At the end of my first year (1959) we had a school trip to the Isle of Wight. It was probably the first real holiday that I’d had - could hardly count Sunday school day trips to New Brighton or camping with the Guides in a sodden field in Bolton. We were accompanied by Mr & Mrs Healey and Mr Healey seemed to have as good a time as we did throwing sand on the beach; poor Mrs H. had to rein us all in.  It was, I think, the first time that I got sun-burnt. Didn’t happen often in Oldham. Now I come to think about it, that holiday could have been responsible for my later attraction to sea, sun and whatever else you do in sunny climes.
One friend I remember was Hilary Schofield doing her face exercises in the mirror at night and me frightening her to death on the dodgems. Don’t think it was a very educational trip but we enjoyed ourselves thoroughly. Hilary left school in the second or third form as she had TB. She spent a lot of time, after, up at Strinesdale, I think. A lot of kids, then, lived in those dark, satanic places that we used to sing about.

I didn’t often get into trouble, I was probably too terrified of it getting back to my Dad. He was a policeman at work and at home. I was the first of the family to be decorated with the 11+ and go to “grammar school” and I suppose he was very proud. He liked to be seen in the street with me in my uniform . Only problem was that I didn’t like being seen walking along with a policeman.
The one time I remember being sent for by Minnie, was when someone, it might have been Miss Jones, saw Beryl Schofield and me climbing up a drainpipe and on to the roof of Mrs Hobson’s cookery room. What we were after, I don’t remember, but it must have been important for us. Boy, did Minnie chew us up and spit us out. Felt like I’d been found guilty of trying to blow up the Houses of Parliament. I wanted to crawl into a hole but Beryl just shrugged it off; then she didn’t have my Dad waiting for her at home.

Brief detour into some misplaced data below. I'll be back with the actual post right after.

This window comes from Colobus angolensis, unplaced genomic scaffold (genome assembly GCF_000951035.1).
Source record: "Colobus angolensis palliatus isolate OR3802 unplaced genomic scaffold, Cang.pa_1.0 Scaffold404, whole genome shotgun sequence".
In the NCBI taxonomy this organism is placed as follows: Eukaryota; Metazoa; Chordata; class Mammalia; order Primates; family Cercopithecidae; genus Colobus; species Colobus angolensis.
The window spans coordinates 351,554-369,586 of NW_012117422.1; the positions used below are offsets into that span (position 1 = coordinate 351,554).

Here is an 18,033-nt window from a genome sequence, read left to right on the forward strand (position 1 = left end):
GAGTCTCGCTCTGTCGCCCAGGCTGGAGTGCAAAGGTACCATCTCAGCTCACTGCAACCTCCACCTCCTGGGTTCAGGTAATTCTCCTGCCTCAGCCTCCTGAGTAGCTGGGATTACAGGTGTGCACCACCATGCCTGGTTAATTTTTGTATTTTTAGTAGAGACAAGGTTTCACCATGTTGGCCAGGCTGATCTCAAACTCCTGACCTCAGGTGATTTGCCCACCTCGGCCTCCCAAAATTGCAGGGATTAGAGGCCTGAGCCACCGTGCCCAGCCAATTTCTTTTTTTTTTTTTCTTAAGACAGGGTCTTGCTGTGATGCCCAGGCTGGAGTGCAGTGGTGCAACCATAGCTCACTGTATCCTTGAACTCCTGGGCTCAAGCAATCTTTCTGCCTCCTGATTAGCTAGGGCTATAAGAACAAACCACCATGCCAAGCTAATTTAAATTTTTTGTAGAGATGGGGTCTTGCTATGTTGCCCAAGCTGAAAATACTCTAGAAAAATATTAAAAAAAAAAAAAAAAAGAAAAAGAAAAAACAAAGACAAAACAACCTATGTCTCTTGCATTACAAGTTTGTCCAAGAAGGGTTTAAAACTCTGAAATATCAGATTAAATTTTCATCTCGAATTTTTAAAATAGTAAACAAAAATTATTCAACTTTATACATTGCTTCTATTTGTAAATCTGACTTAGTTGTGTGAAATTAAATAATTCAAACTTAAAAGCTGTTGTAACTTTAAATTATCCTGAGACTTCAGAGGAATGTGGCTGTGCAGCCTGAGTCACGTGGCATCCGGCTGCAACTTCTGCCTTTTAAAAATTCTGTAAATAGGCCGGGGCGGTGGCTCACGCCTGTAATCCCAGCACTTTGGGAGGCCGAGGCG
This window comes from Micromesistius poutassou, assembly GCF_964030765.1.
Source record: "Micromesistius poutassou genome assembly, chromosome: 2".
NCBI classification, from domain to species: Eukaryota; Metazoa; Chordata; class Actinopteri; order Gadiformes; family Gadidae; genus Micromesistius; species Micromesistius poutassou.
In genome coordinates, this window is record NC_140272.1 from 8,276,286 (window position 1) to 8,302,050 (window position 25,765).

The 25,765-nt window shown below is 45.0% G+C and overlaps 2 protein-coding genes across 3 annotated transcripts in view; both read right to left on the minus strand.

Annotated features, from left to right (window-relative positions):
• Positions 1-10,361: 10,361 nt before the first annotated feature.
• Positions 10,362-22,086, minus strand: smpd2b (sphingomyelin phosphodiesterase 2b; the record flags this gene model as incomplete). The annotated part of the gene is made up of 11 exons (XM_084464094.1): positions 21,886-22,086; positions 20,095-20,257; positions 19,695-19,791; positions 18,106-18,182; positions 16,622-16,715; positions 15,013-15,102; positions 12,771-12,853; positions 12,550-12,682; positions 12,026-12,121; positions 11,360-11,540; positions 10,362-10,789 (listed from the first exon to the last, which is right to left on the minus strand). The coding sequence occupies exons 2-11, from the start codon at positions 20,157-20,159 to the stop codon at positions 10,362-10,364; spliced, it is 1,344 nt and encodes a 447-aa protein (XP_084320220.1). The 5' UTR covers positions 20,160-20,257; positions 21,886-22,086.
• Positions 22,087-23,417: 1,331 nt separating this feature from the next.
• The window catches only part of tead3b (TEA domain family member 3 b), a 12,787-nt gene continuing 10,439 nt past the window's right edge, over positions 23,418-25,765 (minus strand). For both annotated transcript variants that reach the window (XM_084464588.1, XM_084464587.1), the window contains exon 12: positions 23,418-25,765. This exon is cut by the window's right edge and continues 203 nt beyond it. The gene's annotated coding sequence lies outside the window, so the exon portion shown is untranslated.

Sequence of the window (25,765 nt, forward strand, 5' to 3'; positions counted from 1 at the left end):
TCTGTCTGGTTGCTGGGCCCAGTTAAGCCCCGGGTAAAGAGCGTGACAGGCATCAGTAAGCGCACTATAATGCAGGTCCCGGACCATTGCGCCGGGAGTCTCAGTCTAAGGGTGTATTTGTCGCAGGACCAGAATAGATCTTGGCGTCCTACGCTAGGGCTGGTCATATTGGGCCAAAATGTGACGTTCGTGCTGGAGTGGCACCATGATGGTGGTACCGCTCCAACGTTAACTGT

I’m sure that most other girls remember how we hated showers after PE. No use forgetting your towel, because you were greeted by Mrs Healey’s reply of “hands were invented before towels” and into the steam you went. It was all a sham really as you just got round as quickly as you could and as far away from water as possible and anyway, no-one had any soap. All part of character-training. I always thought it a shame to finish my favorite lessons being devious.

I think it was in Vinnie’s story that he mentioned about reading in assembly and it reminded me of my first Christmas at HTHS. I had been plucked out of the ranks by Miss Moorehouse to read a poem at the Christmas service for the parents. She trained and trained me and did her best to clip off my long Lancashire vowels;thepoem"Love came down at Christmas;   Love all lovely, love divine etc “ was a nightmare. You could either read it with your normal speaking voice which did justice to all those long “o’s” or  read it like Miss Moorehouse wished. The dreaded night came and when that little first year girl got up to read there was one holy silence. I was terrified. Didn’t dare look up and see my father sitting bolt upright and proud in his seat and my mother as terrified as me. I finally got started and my “o’s” were coming out a treat. Around the middle of the second verse, I found myself with mouth open and no sound coming out at all; the whole hall drew in a short, audible, collective breath and held it until after what seemed like an eternity; I found the words,  but they were drowned out by a collective, audible, breathing out. I somehow finished the wretched poem, sat down and wanted to die. At the end of the service, Miss Moorhouse  came rushing down, gown flying and smiling and gave me a big hug, crushing my nose into her ample bosom. A memorable night.
In fact, my torment wasn’t over because three girls in the second year made my life a misery whenever they saw me, by throwing a “love all lovely” at me, in their poshest voices, whenever they could.
I wasn’t asked to read again for a long time after. I thought it was because I was successfully keeping out of the way of Miss Moorhouse and Mr Bell but it was more than likely that they were avoiding me. Until the 5th and 6th form, that is. Mr Bell, with his short strides and small feet, used to get down that corridor from his room to the girls’ cloakroom so quickly, that you didn’t have time to bolt into the toilets and collared you were. I always admired Susan Fletcher; she was always so unperturbed by reading on the stage.